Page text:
The Washington Examiner
Washington is consumed with wall-to-wall coverage of impeachment, Ukraine, and transcripts. Every question we receive from the D.C. press corps is about that. But do you know who isn’t obsessed with this? Our constituents.
Every day, we hear from people across North Dakota and Iowa. Most of them are not talking to us about impeachment. They are coming to us because they worry about being able to afford the medications they need to live. They face heartbreaking calculations, trying to figure out if they can pick up their prescriptions and still afford to put food on the table or pay for their housing.
This is reality for people living outside the Washington bubble. It’s the reality for many of our constituents and people all across the country. It’s the reality we’re determined to fix through bipartisan and thoughtful legislation.
There are a lot of factors that keep the cost of prescription drugs high. One of them is pharmacy benefit managers or PBMs. These middlemen in the drug supply chain act as a go-between for pharmacies and insurers. Under Medicare Part D, PBMs negotiate the price of prescription drugs. In a perfect world, they would use the savings to lower the amount the patient pays at the pharmacy counter; unfortunately, that rarely happens.
Prescription drug middlemen, as well as drug manufacturers, too often respond to the current incentives in the system by putting their financial gain ahead of patients. A pointed example is the egregious increase in the cost of insulin. Though this drug has been available for nearly a century, its list price has recently skyrocketed. In Medicare alone, out-of-pocket costs for insulin have more than quadrupled since 2007. It’s been estimated that the price of a 40-day supply of this diabetes treatment rose from $344 in 2012 to more than $660 just four years later.
Though manufacturers set the list price for insulin, PBMs play a critical role in pricing as the primary negotiators. The American Diabetes Association found that as PBMs have secured increased rebates as a percentage of the list price, the heightened rebates have contributed to the higher cost of insulin for too many patients. Patients who have to pay out-of-pocket or pay a percentage of the list price instead of a lower flat co-payment can face financial challenges that can have devastating consequences. Earlier this year, the Senate Finance Committee held a hearing on drug pricing. At that hearing, one witness testified that her son, worried about the financial burden his monthly $1,700 insulin prescription was putting on his parents, began rationing his treatments. Tragically, that can have life-threatening consequences.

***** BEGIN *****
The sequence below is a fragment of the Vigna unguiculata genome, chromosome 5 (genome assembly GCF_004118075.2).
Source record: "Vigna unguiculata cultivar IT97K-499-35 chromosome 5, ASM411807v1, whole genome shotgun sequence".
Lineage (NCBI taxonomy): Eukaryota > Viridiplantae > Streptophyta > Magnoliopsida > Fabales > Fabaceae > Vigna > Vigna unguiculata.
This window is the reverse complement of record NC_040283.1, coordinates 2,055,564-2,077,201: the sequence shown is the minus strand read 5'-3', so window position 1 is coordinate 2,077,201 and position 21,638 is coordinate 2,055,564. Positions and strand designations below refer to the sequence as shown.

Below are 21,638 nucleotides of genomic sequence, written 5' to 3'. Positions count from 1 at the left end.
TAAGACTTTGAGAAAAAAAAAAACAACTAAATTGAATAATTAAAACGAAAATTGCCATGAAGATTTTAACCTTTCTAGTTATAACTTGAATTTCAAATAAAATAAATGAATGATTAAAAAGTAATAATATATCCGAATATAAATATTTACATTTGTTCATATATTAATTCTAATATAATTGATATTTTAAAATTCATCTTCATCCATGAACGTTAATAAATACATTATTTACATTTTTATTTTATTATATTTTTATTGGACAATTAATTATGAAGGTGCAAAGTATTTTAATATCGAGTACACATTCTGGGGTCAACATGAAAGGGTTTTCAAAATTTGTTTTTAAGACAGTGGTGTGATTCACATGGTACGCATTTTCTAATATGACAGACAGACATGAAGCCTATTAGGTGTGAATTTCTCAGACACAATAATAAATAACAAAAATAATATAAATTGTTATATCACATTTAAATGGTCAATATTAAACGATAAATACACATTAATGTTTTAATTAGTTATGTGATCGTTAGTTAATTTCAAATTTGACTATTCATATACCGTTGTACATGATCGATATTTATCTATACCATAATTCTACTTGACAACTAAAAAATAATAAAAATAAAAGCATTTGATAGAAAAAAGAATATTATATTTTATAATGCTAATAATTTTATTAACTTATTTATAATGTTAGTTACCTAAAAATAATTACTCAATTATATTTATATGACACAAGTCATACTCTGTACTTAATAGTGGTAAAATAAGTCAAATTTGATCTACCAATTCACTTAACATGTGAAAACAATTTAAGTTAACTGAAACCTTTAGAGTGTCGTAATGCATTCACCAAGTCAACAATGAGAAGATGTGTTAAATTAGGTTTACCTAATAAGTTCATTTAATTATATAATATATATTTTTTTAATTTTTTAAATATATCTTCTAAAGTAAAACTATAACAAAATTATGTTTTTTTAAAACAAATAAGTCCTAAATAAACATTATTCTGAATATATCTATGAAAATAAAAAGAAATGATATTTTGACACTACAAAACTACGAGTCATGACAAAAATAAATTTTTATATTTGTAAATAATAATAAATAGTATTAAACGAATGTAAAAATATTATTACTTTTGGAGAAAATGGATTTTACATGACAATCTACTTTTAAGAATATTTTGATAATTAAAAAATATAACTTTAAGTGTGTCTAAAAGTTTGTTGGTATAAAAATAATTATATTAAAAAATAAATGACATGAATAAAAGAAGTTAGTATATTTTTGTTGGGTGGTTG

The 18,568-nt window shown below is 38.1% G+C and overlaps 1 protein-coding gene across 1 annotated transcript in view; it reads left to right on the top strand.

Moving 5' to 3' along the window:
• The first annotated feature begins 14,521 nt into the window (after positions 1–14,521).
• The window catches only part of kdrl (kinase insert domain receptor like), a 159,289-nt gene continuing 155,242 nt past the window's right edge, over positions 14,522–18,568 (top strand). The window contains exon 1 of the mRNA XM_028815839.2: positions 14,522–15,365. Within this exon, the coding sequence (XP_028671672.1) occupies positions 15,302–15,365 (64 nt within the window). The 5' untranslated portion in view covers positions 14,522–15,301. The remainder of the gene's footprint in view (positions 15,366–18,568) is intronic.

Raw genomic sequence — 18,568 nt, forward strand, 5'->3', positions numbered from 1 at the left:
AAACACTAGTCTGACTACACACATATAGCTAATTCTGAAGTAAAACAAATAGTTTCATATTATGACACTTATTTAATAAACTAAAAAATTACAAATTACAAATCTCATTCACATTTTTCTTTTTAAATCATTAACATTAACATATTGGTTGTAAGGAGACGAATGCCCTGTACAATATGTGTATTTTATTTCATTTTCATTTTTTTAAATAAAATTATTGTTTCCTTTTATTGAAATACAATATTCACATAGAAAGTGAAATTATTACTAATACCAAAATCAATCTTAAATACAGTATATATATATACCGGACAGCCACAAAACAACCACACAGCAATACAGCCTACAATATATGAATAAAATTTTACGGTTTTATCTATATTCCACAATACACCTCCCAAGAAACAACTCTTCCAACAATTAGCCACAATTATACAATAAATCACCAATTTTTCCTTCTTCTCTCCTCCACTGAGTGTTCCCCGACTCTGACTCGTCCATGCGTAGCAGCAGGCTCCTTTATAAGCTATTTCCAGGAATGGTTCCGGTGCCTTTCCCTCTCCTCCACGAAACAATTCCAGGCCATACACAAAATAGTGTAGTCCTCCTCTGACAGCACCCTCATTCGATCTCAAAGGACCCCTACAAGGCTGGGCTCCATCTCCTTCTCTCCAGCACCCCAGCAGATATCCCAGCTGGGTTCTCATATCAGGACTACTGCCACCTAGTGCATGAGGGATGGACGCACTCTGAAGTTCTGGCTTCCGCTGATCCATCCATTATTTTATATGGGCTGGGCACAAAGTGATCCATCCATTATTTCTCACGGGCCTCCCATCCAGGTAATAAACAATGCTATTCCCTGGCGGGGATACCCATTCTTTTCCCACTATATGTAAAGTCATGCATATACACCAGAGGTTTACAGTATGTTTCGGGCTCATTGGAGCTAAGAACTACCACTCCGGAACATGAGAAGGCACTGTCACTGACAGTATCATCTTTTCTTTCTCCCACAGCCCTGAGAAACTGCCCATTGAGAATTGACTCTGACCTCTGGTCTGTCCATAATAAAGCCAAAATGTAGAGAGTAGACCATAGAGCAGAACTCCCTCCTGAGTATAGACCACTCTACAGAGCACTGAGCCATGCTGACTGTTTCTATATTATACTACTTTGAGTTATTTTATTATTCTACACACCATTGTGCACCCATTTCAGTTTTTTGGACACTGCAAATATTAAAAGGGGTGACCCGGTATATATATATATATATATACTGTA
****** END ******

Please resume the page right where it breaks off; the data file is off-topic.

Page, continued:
Bipartisan legislation, on top of aggressive oversight of insulin manufacturers and PBMs, are the steps we’ve already taken to help bring down costs of insulin and other prescription drugs. But other factors contribute to high prices at the pharmacy counter.
Other PBM practices also keep drug prices high so that patients pay more at the pharmacy counter. PBMs use direct and indirect remuneration fees, also called “clawback” fees, that pharmacies must pay back months after a prescription is filled. This practice not only puts a strain on pharmacies’ ability to serve their communities, it requires patients to pay based on an amount that is higher than the true cost of the drug. Another way is through spread-pricing. PBMs buy drugs from wholesalers at one price and sell them to pharmacies at a much higher price. The discrepancy between prices is often significant, particularly for generics. The inflated prices are good for PBMs, but bad for patients and taxpayers.
Increased transparency in the drug pricing system is critical to lowering costs for patients and taxpayers. That’s why we’ve been working on legislation that shines a light on manipulative practices by drug makers and PBMs, including the Prescription Drug Pricing Reduction Act.
This legislation not only increases transparency into the opaque practices of PBMs but also addresses the lack of transparency in manufacturer drug pricing decisions. Further, it improves incentives to increase negotiation between prescription drug plans and manufacturers in order to help reduce costs at the front end of the process and provide true savings to patients at the pharmacy counter.
The Congressional Budget Office estimates that our bill would save taxpayers more than $100 billion — including $90 billion in Medicare and more than $15 billion in Medicaid. Medicare beneficiaries would also save $25 billion in out-of-pocket costs and $6 billion in premiums. Americans in the commercial market would also see savings due to a provision in the bill that would reduce Medicare costs for prescription drug benefits also offered by commercial insurance plans.
The day-to-day political dramas that shroud “Beltway Insiders” don’t represent the wants and needs of most Americans. It’s the kitchen table issues, such as the high cost of prescription drugs, that folks in North Dakota, Iowa, and other states want and need solutions for. With leaders on both sides of the aisle recognizing this problem, we have an opportunity to pass meaningful, bipartisan legislation to help those we serve. While no legislation is ever perfect, we urge our colleagues to join our efforts and work with us to pass real reforms.
Chuck Grassley, Iowa's senior U.S. senator, is chairman of the Senate Finance Committee. Kevin Cramer is North Dakota's junior U.S. senator. Both are Republicans.